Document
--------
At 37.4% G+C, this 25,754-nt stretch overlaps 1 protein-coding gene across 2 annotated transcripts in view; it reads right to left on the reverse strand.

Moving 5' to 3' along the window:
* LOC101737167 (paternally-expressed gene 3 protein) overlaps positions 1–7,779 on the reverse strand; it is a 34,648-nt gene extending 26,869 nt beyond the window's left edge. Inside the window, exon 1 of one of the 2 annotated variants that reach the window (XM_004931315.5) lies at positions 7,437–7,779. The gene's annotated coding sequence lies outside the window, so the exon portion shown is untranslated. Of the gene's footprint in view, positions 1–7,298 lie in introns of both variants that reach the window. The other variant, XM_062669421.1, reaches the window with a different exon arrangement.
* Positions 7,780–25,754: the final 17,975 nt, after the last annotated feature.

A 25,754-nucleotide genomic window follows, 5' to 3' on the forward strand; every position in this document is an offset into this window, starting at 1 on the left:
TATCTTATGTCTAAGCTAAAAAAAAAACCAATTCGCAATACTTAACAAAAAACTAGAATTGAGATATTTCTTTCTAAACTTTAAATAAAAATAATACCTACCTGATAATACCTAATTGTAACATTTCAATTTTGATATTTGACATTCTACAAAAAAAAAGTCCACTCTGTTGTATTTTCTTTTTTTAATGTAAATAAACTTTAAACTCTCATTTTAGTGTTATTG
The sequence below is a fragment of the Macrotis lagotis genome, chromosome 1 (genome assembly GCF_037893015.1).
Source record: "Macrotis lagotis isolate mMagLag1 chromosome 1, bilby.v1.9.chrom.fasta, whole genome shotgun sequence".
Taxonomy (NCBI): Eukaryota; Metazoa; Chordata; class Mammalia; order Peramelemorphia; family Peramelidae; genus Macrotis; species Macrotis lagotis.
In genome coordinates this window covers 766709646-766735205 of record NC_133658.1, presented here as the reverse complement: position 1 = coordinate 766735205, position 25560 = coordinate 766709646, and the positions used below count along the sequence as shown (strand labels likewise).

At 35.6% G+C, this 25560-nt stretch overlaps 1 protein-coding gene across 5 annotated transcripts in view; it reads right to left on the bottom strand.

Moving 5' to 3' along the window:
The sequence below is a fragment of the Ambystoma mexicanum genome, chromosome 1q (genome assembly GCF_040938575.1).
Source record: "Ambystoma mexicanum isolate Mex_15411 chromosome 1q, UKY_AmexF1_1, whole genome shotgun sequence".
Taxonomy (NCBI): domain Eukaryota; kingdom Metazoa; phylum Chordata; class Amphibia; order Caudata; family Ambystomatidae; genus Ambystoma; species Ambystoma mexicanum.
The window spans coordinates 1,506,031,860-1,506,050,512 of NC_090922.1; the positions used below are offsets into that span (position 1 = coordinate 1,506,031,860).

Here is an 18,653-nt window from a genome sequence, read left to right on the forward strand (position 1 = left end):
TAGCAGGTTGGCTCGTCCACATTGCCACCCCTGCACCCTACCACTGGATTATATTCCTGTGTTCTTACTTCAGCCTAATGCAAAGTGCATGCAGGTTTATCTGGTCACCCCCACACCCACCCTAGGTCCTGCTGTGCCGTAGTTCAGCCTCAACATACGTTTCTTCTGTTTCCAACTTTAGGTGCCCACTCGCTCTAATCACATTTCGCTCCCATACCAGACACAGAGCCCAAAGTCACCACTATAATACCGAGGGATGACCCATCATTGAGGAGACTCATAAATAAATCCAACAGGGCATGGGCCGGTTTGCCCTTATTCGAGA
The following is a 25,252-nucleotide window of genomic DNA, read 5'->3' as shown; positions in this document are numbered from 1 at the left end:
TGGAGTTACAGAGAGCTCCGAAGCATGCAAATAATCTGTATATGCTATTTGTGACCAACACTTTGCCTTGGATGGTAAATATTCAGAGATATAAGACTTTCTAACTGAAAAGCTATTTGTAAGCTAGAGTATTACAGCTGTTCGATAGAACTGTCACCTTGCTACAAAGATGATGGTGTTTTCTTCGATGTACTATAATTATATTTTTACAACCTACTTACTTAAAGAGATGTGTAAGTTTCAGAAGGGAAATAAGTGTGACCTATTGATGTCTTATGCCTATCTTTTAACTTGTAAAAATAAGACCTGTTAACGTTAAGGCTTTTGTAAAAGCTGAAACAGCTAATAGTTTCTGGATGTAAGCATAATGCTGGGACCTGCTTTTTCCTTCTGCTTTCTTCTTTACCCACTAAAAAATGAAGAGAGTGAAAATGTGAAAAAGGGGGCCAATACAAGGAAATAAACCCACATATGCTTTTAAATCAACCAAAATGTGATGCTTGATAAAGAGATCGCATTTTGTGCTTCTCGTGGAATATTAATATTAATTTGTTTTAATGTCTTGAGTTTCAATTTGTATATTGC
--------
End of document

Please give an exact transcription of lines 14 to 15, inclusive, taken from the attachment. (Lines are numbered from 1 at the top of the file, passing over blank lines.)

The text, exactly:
Source record: "Ambystoma mexicanum isolate Mex_15411 chromosome 1q, UKY_AmexF1_1, whole genome shotgun sequence".
Taxonomy (NCBI): domain Eukaryota; kingdom Metazoa; phylum Chordata; class Amphibia; order Caudata; family Ambystomatidae; genus Ambystoma; species Ambystoma mexicanum.